Setting aside a Notice of Intention to appoint an Administrator by a Director (‘NOI’)

The Court of Appeal has given a recent judgement setting aside an NOI. That was in the following case: JCAM Commercial Real Estate Property XV Limited v. Davis Haulage Limited [2017] EWCA Civ 267 that is reported here: http://cases.iclr.co.uk/Subscr/search.aspx?docID=WLRD2017-265. Lord Justice David Richards gave the lead judgment.

BACKGROUND:

There were 4 NOI’s filed by the director. There was on the evidence no settled intention to appoint administrators.

NEW POINTS TO BE TAKEN:

  1. Notice is to be given and a copy of the notice filed in Court, only (emphasis added) if there is a person (i.e. a Qualifying Floating Charge Holder) with a prior right to appoint an administrator (per paragraph 56)
  2. If there is no person to whom notice must be given under Paragraph 26(1), there can be no interim moratorium (per paragraph 57);
  3. Lord Justice David Richards stated at paragraph 64:

The ground for the order to remove the copy of the notice from the court file is, in my judgment, the straightforward ground that the notice was invalidly given, because the statutory pre-requisite of a settled intention to appoint was not satisfied. The notice was not validly given under paragraph 26 nor was a copy of it validly filed with the court under paragraph 27, with the result that the interim moratorium was not validly invoked. To give a notice and file a copy with the court in these circumstances is no doubt, in a technical sense, an abuse of the court's process…For the future, it will be clear, by reason of this court's decision, that a conditional proposal to appoint an administrator does not entitle or oblige a company or its directors to give a notice under paragraph 26 of schedule B1.’

CAN SUCCESSIVE NOI’S BE FILED?

The 2010 case of RE: Cornercare Limited does not appear to have been overruled. Therefore, it would appear that successive NOI’s can be filed as long as there is a settled intention to appoint and genuine reasons for the successive NOI(s). Those reasons should be carefully recorded as a matter of course in case the Court is involved.

COMMENT:

 A settled intention to appoint administrators is essential.

I am a solicitor. If you have any questions please give me a call on +(0) 1992 558 411 or drop me an email on: Richard.Cole@breezeandwyles.co.uk


Ilott v Mitson - Inheritance Act Claims

to the dogs

Animal Charities succeed in Appeal to Supreme Court.

On the 15th March 2017 the eagerly anticipated judgement on the case of Ilott v The Blue Cross and Others from the Supreme Court was handed down.

Mrs Ilott made an application under the Inheritance (Provision for Family and Dependants) Act 1975 following the death of her mother Mrs Jackson. This legislation allows people to challenge inheritance provision if they can prove that it does not provide “reasonable financial provision”.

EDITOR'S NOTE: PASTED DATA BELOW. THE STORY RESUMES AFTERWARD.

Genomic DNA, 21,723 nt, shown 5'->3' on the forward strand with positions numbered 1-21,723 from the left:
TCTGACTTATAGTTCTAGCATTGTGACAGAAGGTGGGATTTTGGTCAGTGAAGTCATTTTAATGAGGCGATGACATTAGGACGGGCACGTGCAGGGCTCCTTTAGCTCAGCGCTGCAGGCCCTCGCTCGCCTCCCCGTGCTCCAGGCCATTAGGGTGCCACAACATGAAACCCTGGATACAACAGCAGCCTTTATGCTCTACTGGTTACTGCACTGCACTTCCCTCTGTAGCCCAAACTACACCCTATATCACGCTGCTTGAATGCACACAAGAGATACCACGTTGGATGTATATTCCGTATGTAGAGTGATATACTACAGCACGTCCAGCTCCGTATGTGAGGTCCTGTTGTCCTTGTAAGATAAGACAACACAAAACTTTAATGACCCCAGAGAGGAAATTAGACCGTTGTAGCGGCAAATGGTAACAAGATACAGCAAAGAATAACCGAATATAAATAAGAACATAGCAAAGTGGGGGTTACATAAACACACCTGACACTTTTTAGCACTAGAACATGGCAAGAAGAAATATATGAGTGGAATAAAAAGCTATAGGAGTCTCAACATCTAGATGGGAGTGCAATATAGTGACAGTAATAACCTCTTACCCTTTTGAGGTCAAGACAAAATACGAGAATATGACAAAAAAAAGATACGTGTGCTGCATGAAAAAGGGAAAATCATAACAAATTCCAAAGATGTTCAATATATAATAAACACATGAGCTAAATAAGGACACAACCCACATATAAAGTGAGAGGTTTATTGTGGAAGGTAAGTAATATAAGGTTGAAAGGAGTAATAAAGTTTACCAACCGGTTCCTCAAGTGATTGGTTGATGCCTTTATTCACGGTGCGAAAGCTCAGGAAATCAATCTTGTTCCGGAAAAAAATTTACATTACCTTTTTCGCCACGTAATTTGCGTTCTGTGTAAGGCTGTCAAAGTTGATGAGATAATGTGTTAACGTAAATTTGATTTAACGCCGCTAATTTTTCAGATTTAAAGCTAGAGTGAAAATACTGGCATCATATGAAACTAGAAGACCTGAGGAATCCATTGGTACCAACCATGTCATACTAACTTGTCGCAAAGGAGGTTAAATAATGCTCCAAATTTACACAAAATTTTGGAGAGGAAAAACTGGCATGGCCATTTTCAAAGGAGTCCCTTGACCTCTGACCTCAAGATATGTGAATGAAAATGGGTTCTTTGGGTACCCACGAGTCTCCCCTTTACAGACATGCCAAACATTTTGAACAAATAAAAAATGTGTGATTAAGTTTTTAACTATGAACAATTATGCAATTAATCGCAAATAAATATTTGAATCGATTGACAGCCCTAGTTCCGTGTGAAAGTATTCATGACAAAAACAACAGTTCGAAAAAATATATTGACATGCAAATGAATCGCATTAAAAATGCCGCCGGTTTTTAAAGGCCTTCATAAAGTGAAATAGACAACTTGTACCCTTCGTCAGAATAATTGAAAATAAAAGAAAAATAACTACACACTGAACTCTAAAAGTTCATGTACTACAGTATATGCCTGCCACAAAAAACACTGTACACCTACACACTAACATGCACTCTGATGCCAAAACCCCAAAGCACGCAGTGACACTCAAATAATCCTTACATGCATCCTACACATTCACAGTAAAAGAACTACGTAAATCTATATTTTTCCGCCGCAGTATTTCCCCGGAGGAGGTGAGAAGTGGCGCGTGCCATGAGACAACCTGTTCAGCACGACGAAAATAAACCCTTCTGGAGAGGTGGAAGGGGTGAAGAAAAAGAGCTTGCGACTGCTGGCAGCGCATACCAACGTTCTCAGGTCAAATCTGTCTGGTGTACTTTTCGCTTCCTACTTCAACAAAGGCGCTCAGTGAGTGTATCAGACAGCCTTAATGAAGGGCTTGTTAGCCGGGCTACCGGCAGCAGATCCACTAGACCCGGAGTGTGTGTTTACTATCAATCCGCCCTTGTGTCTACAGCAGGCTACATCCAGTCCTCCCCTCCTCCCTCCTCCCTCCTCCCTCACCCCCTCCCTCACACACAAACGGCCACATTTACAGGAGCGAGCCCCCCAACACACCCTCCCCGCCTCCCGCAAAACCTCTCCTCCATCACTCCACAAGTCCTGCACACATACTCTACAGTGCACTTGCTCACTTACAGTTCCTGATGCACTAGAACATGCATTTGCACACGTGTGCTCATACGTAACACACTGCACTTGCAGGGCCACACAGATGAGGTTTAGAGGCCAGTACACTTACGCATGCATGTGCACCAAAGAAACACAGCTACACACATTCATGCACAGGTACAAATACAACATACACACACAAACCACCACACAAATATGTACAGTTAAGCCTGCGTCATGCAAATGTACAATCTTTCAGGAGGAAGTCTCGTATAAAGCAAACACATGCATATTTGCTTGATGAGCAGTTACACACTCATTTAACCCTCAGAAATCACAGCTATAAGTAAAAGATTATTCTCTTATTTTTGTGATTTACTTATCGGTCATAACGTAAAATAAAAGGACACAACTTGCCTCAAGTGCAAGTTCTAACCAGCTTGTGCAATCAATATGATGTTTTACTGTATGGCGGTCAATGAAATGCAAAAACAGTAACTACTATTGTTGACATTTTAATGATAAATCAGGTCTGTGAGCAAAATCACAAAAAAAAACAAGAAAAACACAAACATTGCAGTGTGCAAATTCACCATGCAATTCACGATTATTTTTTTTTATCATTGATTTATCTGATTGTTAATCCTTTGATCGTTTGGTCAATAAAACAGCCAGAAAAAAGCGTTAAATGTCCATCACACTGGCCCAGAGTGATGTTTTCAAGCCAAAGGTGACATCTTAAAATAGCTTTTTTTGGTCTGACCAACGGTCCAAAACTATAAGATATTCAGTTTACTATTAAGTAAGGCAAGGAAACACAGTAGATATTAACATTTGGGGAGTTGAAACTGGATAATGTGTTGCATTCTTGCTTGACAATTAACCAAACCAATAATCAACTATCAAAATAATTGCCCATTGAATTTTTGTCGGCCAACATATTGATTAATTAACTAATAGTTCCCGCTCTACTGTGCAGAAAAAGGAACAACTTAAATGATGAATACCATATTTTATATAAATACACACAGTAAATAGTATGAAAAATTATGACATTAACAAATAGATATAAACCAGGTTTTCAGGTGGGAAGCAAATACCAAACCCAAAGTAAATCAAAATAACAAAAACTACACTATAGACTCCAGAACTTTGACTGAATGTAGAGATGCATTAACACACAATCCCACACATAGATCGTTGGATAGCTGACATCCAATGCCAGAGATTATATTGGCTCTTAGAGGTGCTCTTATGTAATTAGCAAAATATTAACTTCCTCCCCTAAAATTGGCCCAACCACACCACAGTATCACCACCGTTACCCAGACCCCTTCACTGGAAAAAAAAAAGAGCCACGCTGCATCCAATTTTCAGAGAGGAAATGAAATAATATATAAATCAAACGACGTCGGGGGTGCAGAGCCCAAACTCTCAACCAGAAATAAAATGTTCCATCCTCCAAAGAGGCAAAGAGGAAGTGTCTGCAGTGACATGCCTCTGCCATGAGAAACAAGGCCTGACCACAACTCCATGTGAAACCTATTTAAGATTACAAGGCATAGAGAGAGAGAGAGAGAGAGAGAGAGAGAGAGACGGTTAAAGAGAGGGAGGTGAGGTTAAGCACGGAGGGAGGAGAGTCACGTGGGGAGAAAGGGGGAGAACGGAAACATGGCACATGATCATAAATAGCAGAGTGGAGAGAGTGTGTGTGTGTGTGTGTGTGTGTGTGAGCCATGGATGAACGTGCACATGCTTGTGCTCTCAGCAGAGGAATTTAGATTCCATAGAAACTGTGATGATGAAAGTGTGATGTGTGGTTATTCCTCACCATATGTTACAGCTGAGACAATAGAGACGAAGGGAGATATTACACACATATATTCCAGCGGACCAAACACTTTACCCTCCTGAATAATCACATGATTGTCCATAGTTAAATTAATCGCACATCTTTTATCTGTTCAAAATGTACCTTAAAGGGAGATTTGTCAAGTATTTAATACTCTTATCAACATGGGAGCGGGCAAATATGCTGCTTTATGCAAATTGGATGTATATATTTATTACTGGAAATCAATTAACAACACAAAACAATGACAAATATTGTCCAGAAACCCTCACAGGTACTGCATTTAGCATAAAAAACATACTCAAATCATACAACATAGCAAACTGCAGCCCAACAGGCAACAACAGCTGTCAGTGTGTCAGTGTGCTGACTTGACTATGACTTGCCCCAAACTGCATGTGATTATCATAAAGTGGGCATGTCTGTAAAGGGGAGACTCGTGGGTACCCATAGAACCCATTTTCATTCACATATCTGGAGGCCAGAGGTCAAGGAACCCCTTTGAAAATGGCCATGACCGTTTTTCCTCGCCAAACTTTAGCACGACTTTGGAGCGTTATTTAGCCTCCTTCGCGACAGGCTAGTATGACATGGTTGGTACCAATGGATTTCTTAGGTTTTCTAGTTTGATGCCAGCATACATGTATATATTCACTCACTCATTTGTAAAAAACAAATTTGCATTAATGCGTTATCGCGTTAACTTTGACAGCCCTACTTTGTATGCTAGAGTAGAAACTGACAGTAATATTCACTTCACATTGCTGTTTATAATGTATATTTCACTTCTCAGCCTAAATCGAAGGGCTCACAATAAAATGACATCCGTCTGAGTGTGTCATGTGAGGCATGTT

Mrs Ilott and her mother had become estranged 26 years prior to Mrs Jacksons death. When Mrs Ilott was 17 years old she had left home to live with and later marry a man that her mother did not like. Despite a few attempted reconciliations over the years, they had remained estranged and Mrs Jackson made in clear in the number of wills over that time, including her last, which stated that she did not wish to leave any of her estate to her daughter.

On her death Mrs Jackson left an estate worth approximately £486,000. Her will stated that other than a small amount to be left to the BBC benevolent fund, the remainder was to be left to three charities.

Mrs Ilott’s position was that she was living in Housing Association Accommodation and was reliant upon state benefits. She stated that she had not had any expectation of receiving anything from her mother’s estate.

When the case was first dealt with, the court awarded her £50,000. Mrs Ilott appealed and in July 2016 the Court of Appeal determined that she should have £143,000 to enable her to purchase her accommodation plus a further £20,000 as maintenance to be paid in such a way as to enable Mrs Illot to continue to receive her state benefits. The charities appealed to the Supreme Court.

The Supreme Court decision was to set aside the order made in the Court of Appeal and restore the original decision.

In the Judgement the court confirmed that in accordance with the legislation, unless the applicant is a spouse or partner “reasonable financial provision” is limited to what is reasonable for maintenance only. They confirmed that what is “reasonable” is an objective standard to be determined by the court and that what is “reasonable” did not extend to everything that the applicant wants but is also not limited to bare essentials.

The court confirmed that the appropriate level is case specific requiring the court to consider various factors and whilst maintenance might usually be considered to be income it could be dealt with by the provision of a lump sum.

The factors which the court have to take into account when dealing with these cases include;

  • The financial needs income and resources of the applicant(s) and any beneficiary.
  • Any obligation or responsibility which the deceased had towards to the applicant(s) and any beneficiary.
  • The size and nature of the estate.
  • Any physical or mental disability of the applicant(s) and any beneficiary.
  • Any other matter including conduct of the applicant(s) or any other person which the court may consider relevant.

The Supreme Court considered that the judge first hearing the matter, had taken into account all the factors that he was supposed to and was entitled to reach the decision that he had after weighing up all of the evidence. As such the Appeal Court should not have interfered and their decision should be set aside.